The Democratization of Data: Bridging the Gap for Community Groups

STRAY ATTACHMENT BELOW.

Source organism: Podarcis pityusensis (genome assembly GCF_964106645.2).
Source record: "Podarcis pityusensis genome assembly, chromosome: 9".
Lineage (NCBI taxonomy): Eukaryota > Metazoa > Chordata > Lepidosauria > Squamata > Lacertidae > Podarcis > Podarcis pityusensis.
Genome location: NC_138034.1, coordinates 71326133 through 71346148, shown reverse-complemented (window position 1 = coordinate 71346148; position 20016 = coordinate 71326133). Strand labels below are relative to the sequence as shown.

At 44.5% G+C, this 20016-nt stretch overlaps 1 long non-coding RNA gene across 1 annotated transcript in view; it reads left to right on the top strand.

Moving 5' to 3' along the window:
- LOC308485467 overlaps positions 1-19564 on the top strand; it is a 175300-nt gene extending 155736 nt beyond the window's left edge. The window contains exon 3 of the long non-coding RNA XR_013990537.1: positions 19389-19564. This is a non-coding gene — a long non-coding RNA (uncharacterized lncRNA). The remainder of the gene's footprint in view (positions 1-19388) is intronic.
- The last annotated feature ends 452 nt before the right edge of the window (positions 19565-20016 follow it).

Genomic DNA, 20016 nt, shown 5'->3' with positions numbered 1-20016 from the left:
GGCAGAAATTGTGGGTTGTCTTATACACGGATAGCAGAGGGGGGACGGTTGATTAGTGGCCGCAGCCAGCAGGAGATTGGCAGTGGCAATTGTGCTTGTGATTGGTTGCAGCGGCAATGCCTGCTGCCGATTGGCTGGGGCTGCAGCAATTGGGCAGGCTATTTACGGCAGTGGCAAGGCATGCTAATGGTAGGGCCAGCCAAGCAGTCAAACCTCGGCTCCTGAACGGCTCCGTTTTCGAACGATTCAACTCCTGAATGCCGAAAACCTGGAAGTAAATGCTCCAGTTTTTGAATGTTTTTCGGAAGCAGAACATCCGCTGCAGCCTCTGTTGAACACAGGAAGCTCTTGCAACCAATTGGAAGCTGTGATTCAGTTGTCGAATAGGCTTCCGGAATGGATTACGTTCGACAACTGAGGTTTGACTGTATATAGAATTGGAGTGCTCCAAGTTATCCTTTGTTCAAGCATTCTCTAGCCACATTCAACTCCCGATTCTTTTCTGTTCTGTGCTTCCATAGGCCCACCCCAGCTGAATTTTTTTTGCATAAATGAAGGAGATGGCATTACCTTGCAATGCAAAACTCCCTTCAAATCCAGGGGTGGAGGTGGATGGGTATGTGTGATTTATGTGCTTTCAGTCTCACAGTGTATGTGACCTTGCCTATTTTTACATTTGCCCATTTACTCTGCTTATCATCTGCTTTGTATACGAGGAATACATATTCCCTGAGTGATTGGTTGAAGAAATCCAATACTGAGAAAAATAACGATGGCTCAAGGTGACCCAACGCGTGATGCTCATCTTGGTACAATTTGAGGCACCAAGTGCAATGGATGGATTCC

Community groups from low-income neighborhoods have the most to gain from full access to data, yet the least capability to achieve that access or make use of the data once they have it. The gap is being filled by intermediaries providing access to data and assistance with analysis and policy development. These efforts are empowering community groups, allowing them to participate fully in planning and policy discussions that affect their neighborhoods. This paper explores the nature of the information providers, the services they provide to community organizations, and the challenges they face in doing so. Combining their experiences with our view of the coming technical and societal issues allows us to forecast what the future might look like. We conclude that community groups will become more self-sufficient, but will continue to need outside expertise. Since not all community groups now have access to such intermediaries, more research and development should be undertaken to support the movement.